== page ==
beylerbeyi palace


Beylerbeyi and the nearby areas have been populated continuously since the Byzantine era. On the site of multiple buildings from different eras, Sultan Mahmud II (1808–1839) had a wooden palace erected. After it was destroyed by fire in 1863 and 1865, Sultan Abdülaziz had a new palace and other buildings constructed. The Mabeyn and Harem areas of the main palace building are open to the public. The Marble Kiosk, the Stable Kiosk, where the royal horses were kept, and the Marine Kiosks are off-limits to guests, as is the Yellow Kiosk by the large pool on the upper terrace garden.

The Beylerbeyi Palace was the official summer residence and state guest house of the Ottoman Empire. There were many famous visitors who stayed at this hotel, including Franz Joseph, Emperor of Austria-Hungary (1869), Eugénie, Empress of France (1869), Nikola, King of Montenegro (1874), and German Emperor Wilhelm II. After he was removed from power, Sultan Abdülhamid II lived in Beylerbeyi Palace for the last six years of his life. He died there in 1918.

The palace’s interior, which blends Western and Eastern styles, is reminiscent of traditional Turkish houses. There are a total of 24 rooms and 6 halls spread across the palace’s three floors, not counting the basement. Egyptian straw mats cover the floors of the royal palace. Throughout the palace are pieces of art from all over the world, including Turkish Hereke carpets, French Baccarat crystal chandeliers, English, French, and Turkish clocks made at the Haliç (Golden Horn) Dockyard in Istanbul, and vases made of Chinese, Japanese, French, German, and Turkish Yldz porcelain.


Expansion with More Structures and Outdoor Space

The Marble Kiosk was constructed between 1829 and 1832 as a hunting lodge for Sultan Mahmud II; its name comes from the marble that lines its exterior walls.

The Yellow Kiosk: Situated close to the Marble Kiosk, the Yellow Kiosk has windows facing both the garden and the street. The two-story kiosk with a basement is a beautiful example of the time because of the ornate ceilings and other details inside.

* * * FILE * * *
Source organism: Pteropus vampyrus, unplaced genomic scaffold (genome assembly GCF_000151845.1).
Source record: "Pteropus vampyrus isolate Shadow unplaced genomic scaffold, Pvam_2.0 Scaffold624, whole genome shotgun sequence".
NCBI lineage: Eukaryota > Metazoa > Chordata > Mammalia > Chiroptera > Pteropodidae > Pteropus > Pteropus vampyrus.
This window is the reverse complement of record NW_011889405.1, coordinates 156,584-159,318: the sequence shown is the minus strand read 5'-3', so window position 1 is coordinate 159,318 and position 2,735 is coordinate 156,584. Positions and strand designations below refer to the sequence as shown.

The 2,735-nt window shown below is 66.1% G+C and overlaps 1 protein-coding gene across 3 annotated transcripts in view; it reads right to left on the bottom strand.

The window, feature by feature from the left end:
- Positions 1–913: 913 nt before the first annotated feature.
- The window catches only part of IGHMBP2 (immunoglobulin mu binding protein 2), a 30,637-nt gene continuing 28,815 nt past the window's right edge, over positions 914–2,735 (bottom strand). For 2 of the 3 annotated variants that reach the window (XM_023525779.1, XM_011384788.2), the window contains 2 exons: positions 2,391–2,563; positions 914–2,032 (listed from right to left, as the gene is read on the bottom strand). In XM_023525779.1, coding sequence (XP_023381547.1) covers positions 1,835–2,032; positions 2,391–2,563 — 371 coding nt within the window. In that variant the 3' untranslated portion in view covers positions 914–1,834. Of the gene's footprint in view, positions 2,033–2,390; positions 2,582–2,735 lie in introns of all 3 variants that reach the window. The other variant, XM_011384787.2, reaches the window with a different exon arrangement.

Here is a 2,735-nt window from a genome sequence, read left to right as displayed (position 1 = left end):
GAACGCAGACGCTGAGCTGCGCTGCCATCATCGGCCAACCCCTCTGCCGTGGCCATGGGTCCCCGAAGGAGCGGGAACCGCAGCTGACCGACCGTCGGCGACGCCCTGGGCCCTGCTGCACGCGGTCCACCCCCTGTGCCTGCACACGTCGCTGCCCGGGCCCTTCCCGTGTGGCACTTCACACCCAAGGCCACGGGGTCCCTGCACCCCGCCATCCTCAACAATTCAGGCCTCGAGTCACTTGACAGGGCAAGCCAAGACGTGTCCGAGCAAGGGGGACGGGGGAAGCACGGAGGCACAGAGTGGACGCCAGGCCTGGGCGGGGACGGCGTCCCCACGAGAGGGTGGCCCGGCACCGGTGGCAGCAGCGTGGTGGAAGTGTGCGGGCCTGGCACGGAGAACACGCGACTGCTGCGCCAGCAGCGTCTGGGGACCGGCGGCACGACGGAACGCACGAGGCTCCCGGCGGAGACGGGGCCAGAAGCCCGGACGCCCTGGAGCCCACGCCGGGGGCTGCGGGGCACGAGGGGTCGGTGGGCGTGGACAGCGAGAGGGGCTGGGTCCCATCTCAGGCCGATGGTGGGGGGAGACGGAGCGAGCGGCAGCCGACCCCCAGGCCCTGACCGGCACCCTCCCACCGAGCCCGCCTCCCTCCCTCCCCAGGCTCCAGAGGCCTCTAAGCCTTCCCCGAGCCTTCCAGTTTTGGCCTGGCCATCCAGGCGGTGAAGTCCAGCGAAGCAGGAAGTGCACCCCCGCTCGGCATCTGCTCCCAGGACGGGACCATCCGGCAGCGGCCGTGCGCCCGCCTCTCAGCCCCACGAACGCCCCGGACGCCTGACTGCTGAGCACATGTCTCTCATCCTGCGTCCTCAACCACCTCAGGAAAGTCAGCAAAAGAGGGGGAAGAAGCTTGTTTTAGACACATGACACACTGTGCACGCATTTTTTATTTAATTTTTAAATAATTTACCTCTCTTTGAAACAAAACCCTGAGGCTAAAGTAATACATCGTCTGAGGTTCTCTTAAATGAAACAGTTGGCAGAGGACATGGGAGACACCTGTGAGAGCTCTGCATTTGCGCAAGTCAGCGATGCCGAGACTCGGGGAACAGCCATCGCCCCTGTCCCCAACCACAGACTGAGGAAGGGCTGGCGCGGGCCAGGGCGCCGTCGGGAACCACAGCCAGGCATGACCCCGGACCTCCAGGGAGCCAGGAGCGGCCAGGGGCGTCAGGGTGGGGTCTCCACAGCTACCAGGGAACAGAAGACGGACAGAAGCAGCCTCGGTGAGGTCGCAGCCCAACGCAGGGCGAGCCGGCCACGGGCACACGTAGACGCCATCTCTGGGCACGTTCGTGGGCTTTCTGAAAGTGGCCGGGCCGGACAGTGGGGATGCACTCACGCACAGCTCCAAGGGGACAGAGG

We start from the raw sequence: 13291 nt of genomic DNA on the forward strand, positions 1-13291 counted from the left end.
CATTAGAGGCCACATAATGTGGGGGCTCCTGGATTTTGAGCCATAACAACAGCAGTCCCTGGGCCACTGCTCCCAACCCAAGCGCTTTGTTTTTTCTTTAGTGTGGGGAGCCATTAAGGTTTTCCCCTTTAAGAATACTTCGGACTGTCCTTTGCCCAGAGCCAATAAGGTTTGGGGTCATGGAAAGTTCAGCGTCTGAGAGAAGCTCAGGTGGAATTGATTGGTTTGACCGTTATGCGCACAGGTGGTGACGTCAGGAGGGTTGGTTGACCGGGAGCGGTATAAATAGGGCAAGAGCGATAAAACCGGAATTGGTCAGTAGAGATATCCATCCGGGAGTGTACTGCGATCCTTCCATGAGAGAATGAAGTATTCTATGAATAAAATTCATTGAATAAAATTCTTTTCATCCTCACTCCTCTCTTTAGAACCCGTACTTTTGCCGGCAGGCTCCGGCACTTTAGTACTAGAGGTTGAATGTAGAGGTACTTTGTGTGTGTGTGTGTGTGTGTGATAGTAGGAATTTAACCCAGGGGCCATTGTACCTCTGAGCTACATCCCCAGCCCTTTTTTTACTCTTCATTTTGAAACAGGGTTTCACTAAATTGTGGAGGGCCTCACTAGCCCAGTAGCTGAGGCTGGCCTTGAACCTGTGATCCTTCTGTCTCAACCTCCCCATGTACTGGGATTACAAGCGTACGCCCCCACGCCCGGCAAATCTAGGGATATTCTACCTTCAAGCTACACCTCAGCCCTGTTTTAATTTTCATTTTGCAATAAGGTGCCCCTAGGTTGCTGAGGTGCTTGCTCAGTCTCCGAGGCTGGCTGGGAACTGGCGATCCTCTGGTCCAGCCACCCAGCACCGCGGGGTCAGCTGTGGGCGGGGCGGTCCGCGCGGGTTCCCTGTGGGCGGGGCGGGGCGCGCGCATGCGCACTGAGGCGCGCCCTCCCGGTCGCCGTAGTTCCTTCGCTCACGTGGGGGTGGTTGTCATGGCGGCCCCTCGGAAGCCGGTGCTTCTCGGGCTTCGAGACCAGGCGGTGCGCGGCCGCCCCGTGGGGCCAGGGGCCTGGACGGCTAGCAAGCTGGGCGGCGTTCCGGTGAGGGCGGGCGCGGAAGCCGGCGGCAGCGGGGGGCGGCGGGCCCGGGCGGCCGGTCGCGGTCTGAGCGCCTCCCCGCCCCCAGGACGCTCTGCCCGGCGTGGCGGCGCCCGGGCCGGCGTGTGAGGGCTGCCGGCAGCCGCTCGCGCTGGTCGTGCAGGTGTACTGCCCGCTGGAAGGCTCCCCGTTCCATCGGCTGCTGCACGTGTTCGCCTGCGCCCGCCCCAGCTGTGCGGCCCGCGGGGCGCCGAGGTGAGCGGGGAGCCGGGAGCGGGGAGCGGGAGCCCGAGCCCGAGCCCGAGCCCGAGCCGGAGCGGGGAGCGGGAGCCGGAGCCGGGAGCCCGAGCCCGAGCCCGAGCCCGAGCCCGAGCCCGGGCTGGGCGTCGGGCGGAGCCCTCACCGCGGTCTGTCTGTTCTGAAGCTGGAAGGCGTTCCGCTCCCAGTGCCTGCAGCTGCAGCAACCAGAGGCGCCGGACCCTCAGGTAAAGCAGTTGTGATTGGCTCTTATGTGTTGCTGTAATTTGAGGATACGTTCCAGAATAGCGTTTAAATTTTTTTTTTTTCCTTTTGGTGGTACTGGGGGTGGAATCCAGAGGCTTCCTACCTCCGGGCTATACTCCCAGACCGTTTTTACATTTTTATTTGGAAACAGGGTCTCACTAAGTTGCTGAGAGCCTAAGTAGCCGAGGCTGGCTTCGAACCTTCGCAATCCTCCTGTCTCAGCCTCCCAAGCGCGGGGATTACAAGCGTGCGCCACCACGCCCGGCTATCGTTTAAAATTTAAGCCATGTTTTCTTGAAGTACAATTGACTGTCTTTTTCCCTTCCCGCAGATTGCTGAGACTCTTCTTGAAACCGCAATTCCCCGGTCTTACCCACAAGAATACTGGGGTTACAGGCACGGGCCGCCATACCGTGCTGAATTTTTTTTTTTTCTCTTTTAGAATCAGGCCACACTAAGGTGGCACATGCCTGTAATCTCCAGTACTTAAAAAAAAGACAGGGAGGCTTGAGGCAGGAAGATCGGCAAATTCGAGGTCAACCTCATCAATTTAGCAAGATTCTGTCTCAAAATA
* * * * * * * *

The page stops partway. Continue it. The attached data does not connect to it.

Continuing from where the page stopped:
This kiosk at the top of the terraced garden celebrates Ottoman traditions surrounding horses. The ceiling of the foyer is painted with scenes of horses and other animals. There are forty stalls in total, twenty on either side of the stable. The chandeliers and other light fixtures feature horse-head and eye motifs in relief.

The Beylerbeyi Palace gardens are interconnected by ramps and stairs, and the palace itself is one of the most prestigious structures of the nineteenth century. The gardens cover 70,000 square meters in total. During Sultan Abdülhamid II’s reign, he had trees such as magnolias and chestnuts planted in the imperial garden, lindens planted in the harem garden, and judas trees, the symbol of the Bosphorus, planted in the terraced gardens.

There are two marine kiosks, one belonging to the Mabeyn and the other to the Harem (presumably for use by the sultan’s mother). Those structures, which can be found in the archives under the names “tent kiosks” and “nevresm kiosks” (new design, new model), are called “novel” because of their novel structure. Both stands feature octagonal roofs covered in paintings of various animals.


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